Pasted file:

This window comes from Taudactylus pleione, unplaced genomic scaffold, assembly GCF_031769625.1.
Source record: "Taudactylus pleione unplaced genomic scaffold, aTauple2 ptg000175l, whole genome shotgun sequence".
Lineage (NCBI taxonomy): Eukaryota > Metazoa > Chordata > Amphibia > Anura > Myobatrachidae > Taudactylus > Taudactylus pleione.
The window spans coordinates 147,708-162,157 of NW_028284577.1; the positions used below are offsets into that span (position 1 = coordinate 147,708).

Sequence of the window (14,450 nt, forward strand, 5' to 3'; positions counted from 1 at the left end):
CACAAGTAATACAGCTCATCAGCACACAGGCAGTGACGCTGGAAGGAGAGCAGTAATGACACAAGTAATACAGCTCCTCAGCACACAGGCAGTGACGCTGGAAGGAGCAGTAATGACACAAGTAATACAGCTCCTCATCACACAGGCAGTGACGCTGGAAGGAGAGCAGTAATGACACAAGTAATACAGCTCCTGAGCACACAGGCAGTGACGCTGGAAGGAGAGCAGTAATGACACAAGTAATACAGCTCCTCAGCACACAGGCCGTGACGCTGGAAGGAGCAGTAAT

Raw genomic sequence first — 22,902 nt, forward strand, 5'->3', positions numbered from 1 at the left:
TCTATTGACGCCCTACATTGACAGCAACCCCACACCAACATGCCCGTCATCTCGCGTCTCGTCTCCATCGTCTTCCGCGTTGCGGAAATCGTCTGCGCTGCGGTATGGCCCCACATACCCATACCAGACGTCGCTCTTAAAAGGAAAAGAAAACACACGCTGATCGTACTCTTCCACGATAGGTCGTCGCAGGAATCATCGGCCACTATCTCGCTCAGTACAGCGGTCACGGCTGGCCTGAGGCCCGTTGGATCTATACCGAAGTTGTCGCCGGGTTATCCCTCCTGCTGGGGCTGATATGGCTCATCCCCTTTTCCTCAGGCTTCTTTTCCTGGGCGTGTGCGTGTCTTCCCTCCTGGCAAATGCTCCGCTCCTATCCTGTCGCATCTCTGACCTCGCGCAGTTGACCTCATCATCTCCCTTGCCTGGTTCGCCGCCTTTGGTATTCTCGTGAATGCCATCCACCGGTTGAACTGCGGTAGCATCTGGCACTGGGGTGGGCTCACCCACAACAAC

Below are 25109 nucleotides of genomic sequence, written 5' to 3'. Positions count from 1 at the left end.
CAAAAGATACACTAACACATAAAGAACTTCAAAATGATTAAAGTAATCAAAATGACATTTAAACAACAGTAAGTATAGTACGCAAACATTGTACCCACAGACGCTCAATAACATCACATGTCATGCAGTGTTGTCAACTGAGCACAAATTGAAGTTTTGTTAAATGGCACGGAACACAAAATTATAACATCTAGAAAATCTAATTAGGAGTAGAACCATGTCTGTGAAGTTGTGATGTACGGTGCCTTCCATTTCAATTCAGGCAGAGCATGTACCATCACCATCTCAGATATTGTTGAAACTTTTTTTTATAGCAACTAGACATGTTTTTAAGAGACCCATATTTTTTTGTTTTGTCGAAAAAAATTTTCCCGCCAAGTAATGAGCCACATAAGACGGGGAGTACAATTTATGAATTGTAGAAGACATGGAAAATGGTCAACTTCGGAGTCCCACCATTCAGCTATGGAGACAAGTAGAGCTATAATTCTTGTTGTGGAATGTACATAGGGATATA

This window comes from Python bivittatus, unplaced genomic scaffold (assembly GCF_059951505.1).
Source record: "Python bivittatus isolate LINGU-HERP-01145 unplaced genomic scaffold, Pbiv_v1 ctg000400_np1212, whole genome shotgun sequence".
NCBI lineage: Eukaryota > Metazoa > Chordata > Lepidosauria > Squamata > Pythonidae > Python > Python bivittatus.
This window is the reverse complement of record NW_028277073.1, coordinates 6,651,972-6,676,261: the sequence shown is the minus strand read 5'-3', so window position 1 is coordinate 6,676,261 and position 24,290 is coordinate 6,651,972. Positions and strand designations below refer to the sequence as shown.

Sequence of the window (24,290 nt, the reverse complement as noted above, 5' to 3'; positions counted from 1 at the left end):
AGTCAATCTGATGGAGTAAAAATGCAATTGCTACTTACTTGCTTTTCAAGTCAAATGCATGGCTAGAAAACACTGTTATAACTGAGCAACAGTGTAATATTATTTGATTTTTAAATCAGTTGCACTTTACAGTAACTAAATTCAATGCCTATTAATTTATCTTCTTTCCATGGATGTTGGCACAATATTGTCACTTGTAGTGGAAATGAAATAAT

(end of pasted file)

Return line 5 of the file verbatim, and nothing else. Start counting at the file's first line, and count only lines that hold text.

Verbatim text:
Sequence of the window (14,450 nt, forward strand, 5' to 3'; positions counted from 1 at the left end):